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The Brief: Nov. 28, 2011

A burst of holiday-weekend activity has settled the state's game of political musical chairs. For now.

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A burst of holiday-weekend activity has settled the state's game of political musical chairs. For now.

Candidates running for office next year in Texas may begin filing today, just two days after a federal panel in San Antonio voted 2-1 to approve interim congressional maps that were proposed Wednesday. The panel also voted 2-1 on Wednesday to approve revised state House and Senate maps, which were released two weeks ago.

As the Tribune's Ross Ramsey reports, the maps — which have been redrawn while a separate federal panel, in Washington, decides whether the original Republican-approved plans meet federal voting-rights standards — will stay in place for the 2012 elections, barring intervention from the U.S. Supreme Court. Attorney General Greg Abbott, whose request for a stay of the legislative maps was denied, has hired former U.S. Solicitor General Paul Clement — the lead lawyer opposing President Barack Obama's federal health care law — to assist the state in a possible appeal to the Supreme Court.

The court action, meanwhile, set off a flurry of electoral shuffling over the weekend. On Friday, Aaron Peña, the Edinburg state representative who became a Republican last year, said he couldn't win re-election under the newly redrawn maps and would retire from the House.

The new congressional maps also averted the much-hyped fight between U.S. Rep. Lloyd Doggett, D-Austin, and state Rep. Joaquin Castro, D-San Antonio, in Congressional District 35. The new maps moved Doggett out of the district, appearing to clear the way for Castro, but Castro instead declared on Saturday that he'll run to succeed U.S. Rep. Charlie Gonzalez, who announced his retirement earlier in the day. For San Antonio, the news signaled a shift in power from one political dynasty to another.

Now, former U.S. Rep. Ciro Rodriguez, beaten in 2010 by Republican Francisco "Quico" Canseco in CD-23, appears set to announce his candidacy for CD-35.


  • Rick Perry drew scrutiny over the weekend for releasing a new campaign video featuring two clips from an ad aired by the pro-Perry Super PAC Make Us Great Again. With campaigns and Super PACS legally prohibited from coordinating, Perry's use of the clips "pushes the concept of independence to new boundaries," an election lawyer tells Politico.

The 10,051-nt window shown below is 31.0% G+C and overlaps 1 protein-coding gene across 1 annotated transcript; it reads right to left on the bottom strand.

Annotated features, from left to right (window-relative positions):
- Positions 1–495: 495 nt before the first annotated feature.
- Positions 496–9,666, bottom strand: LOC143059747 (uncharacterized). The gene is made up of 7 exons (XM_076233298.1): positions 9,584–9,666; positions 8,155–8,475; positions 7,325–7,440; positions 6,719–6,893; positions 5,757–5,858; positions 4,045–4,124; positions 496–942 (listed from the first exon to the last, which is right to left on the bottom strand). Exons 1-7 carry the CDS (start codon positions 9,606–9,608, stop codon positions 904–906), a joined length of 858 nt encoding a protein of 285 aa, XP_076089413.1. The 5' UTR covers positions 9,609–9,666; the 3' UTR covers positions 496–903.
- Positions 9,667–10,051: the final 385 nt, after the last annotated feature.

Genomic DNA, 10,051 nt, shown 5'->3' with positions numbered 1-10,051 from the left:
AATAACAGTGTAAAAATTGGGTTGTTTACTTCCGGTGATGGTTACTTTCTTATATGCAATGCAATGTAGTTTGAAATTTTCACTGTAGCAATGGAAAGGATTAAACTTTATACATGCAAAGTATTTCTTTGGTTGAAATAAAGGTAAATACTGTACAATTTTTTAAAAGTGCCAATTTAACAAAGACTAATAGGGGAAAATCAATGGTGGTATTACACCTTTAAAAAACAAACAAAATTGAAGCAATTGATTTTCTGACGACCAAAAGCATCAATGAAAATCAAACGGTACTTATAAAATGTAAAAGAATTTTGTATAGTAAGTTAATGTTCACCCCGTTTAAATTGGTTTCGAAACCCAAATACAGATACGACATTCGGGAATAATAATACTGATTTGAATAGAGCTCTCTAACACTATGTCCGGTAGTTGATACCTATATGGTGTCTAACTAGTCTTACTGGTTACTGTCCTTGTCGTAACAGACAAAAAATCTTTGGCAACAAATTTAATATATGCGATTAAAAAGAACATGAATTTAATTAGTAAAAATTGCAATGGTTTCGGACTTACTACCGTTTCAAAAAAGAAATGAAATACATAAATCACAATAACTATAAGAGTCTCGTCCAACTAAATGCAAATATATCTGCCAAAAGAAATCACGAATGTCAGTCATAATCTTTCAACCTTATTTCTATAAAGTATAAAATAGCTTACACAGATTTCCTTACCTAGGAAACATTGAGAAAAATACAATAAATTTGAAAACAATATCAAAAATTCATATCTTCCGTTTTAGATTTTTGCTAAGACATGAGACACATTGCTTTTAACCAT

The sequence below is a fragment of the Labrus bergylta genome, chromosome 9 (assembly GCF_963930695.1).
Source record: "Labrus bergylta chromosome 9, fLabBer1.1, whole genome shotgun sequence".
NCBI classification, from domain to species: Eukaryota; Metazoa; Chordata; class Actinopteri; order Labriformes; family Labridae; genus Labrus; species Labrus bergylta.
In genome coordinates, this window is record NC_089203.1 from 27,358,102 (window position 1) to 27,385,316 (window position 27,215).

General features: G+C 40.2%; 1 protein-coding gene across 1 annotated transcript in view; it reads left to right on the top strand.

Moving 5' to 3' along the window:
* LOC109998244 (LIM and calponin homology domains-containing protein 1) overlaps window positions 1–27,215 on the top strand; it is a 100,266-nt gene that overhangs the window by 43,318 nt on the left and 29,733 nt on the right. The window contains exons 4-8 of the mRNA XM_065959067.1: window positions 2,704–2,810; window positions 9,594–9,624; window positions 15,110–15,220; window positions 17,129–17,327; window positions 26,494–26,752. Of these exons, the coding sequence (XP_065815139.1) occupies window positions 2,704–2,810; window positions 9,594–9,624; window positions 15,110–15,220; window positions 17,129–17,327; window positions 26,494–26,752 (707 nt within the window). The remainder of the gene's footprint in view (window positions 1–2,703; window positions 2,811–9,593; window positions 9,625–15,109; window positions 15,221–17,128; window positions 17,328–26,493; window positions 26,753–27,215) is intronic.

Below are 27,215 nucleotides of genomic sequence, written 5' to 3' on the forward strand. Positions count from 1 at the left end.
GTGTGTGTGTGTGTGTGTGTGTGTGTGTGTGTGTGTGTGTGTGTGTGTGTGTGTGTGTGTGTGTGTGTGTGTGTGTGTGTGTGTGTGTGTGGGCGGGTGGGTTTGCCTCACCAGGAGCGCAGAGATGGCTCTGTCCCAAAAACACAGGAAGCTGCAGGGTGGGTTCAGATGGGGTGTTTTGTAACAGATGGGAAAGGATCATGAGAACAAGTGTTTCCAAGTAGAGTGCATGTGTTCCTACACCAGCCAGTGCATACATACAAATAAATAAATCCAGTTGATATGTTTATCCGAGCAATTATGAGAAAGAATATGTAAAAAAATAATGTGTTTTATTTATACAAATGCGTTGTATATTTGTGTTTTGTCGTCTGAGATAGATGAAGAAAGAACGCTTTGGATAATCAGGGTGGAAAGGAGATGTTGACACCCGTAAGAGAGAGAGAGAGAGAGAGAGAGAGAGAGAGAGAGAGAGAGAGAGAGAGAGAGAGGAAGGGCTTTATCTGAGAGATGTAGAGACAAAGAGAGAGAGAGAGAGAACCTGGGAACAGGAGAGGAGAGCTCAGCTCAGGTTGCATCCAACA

• NBC News reported Sunday that Joe Arpaio, the controversial Arizona sheriff known for his aggressive stance on illegal immigration, plans to endorse Rick Perry this week. According to NBC, Arpaio will campaign in New Hampshire this week with Perry, who has faced criticism from Republicans for supporting in-state tuition rates for the children of illegal immigrants.
  • The newly resurgent Newt Gingrich on Sunday scored the coveted endorsement of the New Hampshire Union Leader, the state's largest newspaper. "Newt Gingrich is by no means the perfect candidate. But Republican primary voters too often make the mistake of preferring an unattainable ideal to the best candidate who is actually running. In this incredibly important election, that candidate is Newt Gingrich," read the conservative newspaper's endorsement, which made no mention of Mitt Romney, who has led nearly every recent poll of New Hampshire Republicans. Though the endorsement itself falls short of a major game change for Gingrich, the newspaper's nod, as Politico notes, provides the former U.S. House speaker with a major boost at an important moment for his campaign — and as Nate Silver of FiveThirtyEight reports, the Union Leader endorsement has historically, on average, provided candidates with an 11-point bump in the state.

"It’s indicative of a mind-set that’s becoming real prevalent, not only in this town, but this state, the whole country. People don’t like to be told what to do."Rob Rea, a bar owner in Gun Barrel City, where a dispute over late-night drinking, as The New York Times reports, has incited an intense political battle


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